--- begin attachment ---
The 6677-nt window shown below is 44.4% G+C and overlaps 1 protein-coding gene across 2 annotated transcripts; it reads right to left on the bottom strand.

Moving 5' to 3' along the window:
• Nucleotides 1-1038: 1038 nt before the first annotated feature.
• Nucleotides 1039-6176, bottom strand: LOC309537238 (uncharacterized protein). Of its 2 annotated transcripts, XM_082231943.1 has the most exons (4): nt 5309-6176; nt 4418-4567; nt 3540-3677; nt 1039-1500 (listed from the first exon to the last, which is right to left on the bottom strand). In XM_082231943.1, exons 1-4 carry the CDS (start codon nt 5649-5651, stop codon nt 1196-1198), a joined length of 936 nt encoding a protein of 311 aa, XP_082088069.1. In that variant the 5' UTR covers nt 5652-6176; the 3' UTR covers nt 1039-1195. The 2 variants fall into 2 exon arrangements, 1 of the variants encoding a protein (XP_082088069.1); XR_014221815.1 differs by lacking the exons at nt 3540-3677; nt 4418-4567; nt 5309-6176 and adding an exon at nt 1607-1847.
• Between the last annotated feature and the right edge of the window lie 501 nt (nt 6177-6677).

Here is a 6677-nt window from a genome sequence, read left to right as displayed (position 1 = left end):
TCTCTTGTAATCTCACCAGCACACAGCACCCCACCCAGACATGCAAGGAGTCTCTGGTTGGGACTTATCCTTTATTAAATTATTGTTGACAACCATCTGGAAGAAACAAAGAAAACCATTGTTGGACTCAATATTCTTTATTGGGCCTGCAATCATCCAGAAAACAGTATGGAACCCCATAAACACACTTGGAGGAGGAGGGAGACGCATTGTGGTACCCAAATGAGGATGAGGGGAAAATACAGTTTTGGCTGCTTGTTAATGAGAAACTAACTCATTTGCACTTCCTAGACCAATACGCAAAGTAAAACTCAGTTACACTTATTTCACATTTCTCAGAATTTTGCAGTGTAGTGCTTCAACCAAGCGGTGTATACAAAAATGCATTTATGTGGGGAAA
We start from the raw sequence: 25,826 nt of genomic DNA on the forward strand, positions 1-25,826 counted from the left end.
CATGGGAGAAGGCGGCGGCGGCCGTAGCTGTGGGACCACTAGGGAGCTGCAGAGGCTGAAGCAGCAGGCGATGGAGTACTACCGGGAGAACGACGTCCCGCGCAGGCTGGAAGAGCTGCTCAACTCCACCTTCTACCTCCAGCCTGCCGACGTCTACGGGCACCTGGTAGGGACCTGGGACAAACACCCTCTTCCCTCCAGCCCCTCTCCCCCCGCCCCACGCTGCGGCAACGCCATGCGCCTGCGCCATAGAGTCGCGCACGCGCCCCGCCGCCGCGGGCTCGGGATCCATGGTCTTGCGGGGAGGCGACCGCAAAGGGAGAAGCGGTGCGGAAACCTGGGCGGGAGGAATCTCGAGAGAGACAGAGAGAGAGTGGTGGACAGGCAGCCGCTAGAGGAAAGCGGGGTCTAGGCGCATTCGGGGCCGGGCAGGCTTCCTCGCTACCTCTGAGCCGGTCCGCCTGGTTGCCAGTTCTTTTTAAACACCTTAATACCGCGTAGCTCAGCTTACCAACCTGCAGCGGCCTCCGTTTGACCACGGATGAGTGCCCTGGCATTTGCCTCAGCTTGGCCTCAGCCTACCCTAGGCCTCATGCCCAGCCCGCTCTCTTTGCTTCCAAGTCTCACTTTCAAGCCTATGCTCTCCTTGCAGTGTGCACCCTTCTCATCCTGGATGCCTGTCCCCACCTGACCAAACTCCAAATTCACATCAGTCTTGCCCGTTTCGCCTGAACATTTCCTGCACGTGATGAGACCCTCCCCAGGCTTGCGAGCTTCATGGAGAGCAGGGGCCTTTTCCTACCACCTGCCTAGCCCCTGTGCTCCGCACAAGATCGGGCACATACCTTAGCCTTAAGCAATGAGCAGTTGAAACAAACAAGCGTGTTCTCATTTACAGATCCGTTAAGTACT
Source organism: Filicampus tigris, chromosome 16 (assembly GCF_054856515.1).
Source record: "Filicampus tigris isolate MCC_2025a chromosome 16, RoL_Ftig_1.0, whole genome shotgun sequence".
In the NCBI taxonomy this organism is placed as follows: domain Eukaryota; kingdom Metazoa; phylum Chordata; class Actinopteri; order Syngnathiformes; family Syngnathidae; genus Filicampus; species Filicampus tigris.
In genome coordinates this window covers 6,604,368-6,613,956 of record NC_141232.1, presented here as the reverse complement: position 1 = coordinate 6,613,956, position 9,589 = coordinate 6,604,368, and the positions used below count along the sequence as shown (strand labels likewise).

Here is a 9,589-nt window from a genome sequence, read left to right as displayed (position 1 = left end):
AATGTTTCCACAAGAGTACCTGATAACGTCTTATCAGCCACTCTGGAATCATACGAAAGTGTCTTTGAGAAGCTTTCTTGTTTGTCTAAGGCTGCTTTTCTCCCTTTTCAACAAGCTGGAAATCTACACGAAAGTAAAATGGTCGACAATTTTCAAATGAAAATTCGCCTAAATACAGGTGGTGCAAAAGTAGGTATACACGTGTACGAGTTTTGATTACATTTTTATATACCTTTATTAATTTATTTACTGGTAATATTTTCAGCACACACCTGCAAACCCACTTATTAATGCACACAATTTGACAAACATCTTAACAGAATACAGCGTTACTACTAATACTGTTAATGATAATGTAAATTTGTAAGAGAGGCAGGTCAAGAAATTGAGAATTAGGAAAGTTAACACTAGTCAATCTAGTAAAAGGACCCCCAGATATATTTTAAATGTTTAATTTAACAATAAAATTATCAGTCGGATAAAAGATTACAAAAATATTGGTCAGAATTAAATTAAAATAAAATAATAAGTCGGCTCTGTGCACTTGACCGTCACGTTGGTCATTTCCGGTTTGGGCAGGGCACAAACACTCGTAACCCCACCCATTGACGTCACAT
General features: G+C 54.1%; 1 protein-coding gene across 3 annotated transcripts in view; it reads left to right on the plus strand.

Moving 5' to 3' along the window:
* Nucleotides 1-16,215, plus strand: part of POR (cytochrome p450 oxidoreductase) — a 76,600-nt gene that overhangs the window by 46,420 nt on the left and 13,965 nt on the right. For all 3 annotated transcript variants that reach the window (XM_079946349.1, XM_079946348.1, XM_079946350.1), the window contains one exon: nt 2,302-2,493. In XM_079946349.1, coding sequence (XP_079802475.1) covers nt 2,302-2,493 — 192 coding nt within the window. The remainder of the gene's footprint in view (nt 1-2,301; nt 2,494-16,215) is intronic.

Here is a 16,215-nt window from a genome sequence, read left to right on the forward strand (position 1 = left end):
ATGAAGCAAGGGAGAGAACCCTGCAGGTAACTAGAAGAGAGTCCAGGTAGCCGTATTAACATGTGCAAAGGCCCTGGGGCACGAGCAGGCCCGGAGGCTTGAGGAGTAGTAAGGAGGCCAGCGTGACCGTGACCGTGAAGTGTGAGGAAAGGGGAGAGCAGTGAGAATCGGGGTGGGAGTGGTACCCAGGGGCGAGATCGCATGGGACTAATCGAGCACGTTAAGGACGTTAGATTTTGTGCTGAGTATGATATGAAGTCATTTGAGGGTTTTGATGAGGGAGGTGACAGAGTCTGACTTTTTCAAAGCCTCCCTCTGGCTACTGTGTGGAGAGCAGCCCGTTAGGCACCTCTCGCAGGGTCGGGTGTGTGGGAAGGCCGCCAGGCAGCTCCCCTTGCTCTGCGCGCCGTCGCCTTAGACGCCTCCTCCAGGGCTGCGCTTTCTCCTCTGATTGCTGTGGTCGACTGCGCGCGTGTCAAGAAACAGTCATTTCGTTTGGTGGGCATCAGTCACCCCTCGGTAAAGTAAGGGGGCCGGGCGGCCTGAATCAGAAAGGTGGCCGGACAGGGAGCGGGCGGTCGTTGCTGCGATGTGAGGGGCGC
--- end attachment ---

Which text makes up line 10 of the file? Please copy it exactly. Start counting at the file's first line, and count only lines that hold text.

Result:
Source organism: Filicampus tigris, chromosome 16 (assembly GCF_054856515.1).